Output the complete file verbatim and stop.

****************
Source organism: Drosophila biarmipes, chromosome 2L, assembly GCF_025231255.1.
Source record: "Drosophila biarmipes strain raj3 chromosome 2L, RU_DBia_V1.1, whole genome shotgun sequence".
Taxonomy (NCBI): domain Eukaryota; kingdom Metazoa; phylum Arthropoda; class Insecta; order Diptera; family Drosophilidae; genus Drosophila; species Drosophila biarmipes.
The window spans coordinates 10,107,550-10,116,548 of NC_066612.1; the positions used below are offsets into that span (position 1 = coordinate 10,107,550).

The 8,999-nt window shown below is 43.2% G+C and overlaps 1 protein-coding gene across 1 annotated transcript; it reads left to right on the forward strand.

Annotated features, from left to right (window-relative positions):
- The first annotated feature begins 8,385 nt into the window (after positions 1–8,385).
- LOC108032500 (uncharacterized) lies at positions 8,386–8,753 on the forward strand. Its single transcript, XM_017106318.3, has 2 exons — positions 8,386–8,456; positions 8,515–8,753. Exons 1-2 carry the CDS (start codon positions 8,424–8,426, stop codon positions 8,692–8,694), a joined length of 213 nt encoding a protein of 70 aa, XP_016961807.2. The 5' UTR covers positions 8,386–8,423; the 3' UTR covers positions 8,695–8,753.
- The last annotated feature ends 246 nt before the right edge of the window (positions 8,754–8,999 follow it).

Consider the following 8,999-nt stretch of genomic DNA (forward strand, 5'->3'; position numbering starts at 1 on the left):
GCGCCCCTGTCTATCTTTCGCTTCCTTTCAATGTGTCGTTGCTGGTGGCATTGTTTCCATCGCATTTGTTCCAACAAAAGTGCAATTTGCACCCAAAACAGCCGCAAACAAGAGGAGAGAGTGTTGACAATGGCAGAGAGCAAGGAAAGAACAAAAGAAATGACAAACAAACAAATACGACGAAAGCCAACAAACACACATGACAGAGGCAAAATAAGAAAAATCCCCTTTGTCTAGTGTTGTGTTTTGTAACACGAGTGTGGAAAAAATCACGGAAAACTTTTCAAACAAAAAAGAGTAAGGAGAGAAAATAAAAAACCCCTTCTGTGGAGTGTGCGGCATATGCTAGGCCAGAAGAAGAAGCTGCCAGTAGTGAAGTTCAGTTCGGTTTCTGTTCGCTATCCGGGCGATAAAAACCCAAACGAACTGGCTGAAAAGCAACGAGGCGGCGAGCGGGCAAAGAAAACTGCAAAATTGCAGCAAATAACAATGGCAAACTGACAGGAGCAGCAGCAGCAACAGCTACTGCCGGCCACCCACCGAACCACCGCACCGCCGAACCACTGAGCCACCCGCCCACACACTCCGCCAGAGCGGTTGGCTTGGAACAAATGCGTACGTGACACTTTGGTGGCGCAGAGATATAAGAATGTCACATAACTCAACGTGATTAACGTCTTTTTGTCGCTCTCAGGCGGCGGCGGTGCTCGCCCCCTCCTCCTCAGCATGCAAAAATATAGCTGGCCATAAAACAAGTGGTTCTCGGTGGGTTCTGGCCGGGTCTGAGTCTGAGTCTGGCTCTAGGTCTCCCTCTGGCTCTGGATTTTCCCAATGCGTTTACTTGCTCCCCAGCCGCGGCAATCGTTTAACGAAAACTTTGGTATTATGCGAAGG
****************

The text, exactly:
Source organism: Drosophila biarmipes, chromosome 2L, assembly GCF_025231255.1.
Source record: "Drosophila biarmipes strain raj3 chromosome 2L, RU_DBia_V1.1, whole genome shotgun sequence".
Taxonomy (NCBI): domain Eukaryota; kingdom Metazoa; phylum Arthropoda; class Insecta; order Diptera; family Drosophilidae; genus Drosophila; species Drosophila biarmipes.
The window spans coordinates 10,107,550-10,116,548 of NC_066612.1; the positions used below are offsets into that span (position 1 = coordinate 10,107,550).

The 8,999-nt window shown below is 43.2% G+C and overlaps 1 protein-coding gene across 1 annotated transcript; it reads left to right on the forward strand.

Annotated features, from left to right (window-relative positions):
- The first annotated feature begins 8,385 nt into the window (after positions 1–8,385).
- LOC108032500 (uncharacterized) lies at positions 8,386–8,753 on the forward strand. Its single transcript, XM_017106318.3, has 2 exons — positions 8,386–8,456; positions 8,515–8,753. Exons 1-2 carry the CDS (start codon positions 8,424–8,426, stop codon positions 8,692–8,694), a joined length of 213 nt encoding a protein of 70 aa, XP_016961807.2. The 5' UTR covers positions 8,386–8,423; the 3' UTR covers positions 8,695–8,753.
- The last annotated feature ends 246 nt before the right edge of the window (positions 8,754–8,999 follow it).

Consider the following 8,999-nt stretch of genomic DNA (forward strand, 5'->3'; position numbering starts at 1 on the left):
GCGCCCCTGTCTATCTTTCGCTTCCTTTCAATGTGTCGTTGCTGGTGGCATTGTTTCCATCGCATTTGTTCCAACAAAAGTGCAATTTGCACCCAAAACAGCCGCAAACAAGAGGAGAGAGTGTTGACAATGGCAGAGAGCAAGGAAAGAACAAAAGAAATGACAAACAAACAAATACGACGAAAGCCAACAAACACACATGACAGAGGCAAAATAAGAAAAATCCCCTTTGTCTAGTGTTGTGTTTTGTAACACGAGTGTGGAAAAAATCACGGAAAACTTTTCAAACAAAAAAGAGTAAGGAGAGAAAATAAAAAACCCCTTCTGTGGAGTGTGCGGCATATGCTAGGCCAGAAGAAGAAGCTGCCAGTAGTGAAGTTCAGTTCGGTTTCTGTTCGCTATCCGGGCGATAAAAACCCAAACGAACTGGCTGAAAAGCAACGAGGCGGCGAGCGGGCAAAGAAAACTGCAAAATTGCAGCAAATAACAATGGCAAACTGACAGGAGCAGCAGCAGCAACAGCTACTGCCGGCCACCCACCGAACCACCGCACCGCCGAACCACTGAGCCACCCGCCCACACACTCCGCCAGAGCGGTTGGCTTGGAACAAATGCGTACGTGACACTTTGGTGGCGCAGAGATATAAGAATGTCACATAACTCAACGTGATTAACGTCTTTTTGTCGCTCTCAGGCGGCGGCGGTGCTCGCCCCCTCCTCCTCAGCATGCAAAAATATAGCTGGCCATAAAACAAGTGGTTCTCGGTGGGTTCTGGCCGGGTCTGAGTCTGAGTCTGGCTCTAGGTCTCCCTCTGGCTCTGGATTTTCCCAATGCGTTTACTTGCTCCCCAGCCGCGGCAATCGTTTAACGAAAACTTTGGTATTATGCGAAGG